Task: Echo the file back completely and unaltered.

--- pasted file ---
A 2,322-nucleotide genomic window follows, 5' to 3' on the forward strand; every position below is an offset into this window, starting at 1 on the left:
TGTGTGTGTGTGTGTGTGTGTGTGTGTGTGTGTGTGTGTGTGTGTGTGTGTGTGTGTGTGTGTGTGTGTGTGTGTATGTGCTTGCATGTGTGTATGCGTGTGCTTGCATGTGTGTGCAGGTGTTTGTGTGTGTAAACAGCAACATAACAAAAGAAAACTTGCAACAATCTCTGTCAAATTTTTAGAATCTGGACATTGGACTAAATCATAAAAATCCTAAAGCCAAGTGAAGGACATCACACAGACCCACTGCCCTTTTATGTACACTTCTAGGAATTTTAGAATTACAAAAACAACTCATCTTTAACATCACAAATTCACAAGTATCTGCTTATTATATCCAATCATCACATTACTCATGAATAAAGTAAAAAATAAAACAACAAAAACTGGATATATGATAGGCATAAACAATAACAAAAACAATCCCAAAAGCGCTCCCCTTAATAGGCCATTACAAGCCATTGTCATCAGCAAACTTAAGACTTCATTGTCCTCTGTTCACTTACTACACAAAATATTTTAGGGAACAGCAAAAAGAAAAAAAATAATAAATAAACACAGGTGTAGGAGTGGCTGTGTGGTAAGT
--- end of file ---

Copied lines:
A 2,322-nucleotide genomic window follows, 5' to 3' on the forward strand; every position below is an offset into this window, starting at 1 on the left:
TGTGTGTGTGTGTGTGTGTGTGTGTGTGTGTGTGTGTGTGTGTGTGTGTGTGTGTGTGTGTGTGTGTGTGTGTGTATGTGCTTGCATGTGTGTATGCGTGTGCTTGCATGTGTGTGCAGGTGTTTGTGTGTGTAAACAGCAACATAACAAAAGAAAACTTGCAACAATCTCTGTCAAATTTTTAGAATCTGGACATTGGACTAAATCATAAAAATCCTAAAGCCAAGTGAAGGACATCACACAGACCCACTGCCCTTTTATGTACACTTCTAGGAATTTTAGAATTACAAAAACAACTCATCTTTAACATCACAAATTCACAAGTATCTGCTTATTATATCCAATCATCACATTACTCATGAATAAAGTAAAAAATAAAACAACAAAAACTGGATATATGATAGGCATAAACAATAACAAAAACAATCCCAAAAGCGCTCCCCTTAATAGGCCATTACAAGCCATTGTCATCAGCAAACTTAAGACTTCATTGTCCTCTGTTCACTTACTACACAAAATATTTTAGGGAACAGCAAAAAGAAAAAAAATAATAAATAAACACAGGTGTAGGAGTGGCTGTGTGGTAAGT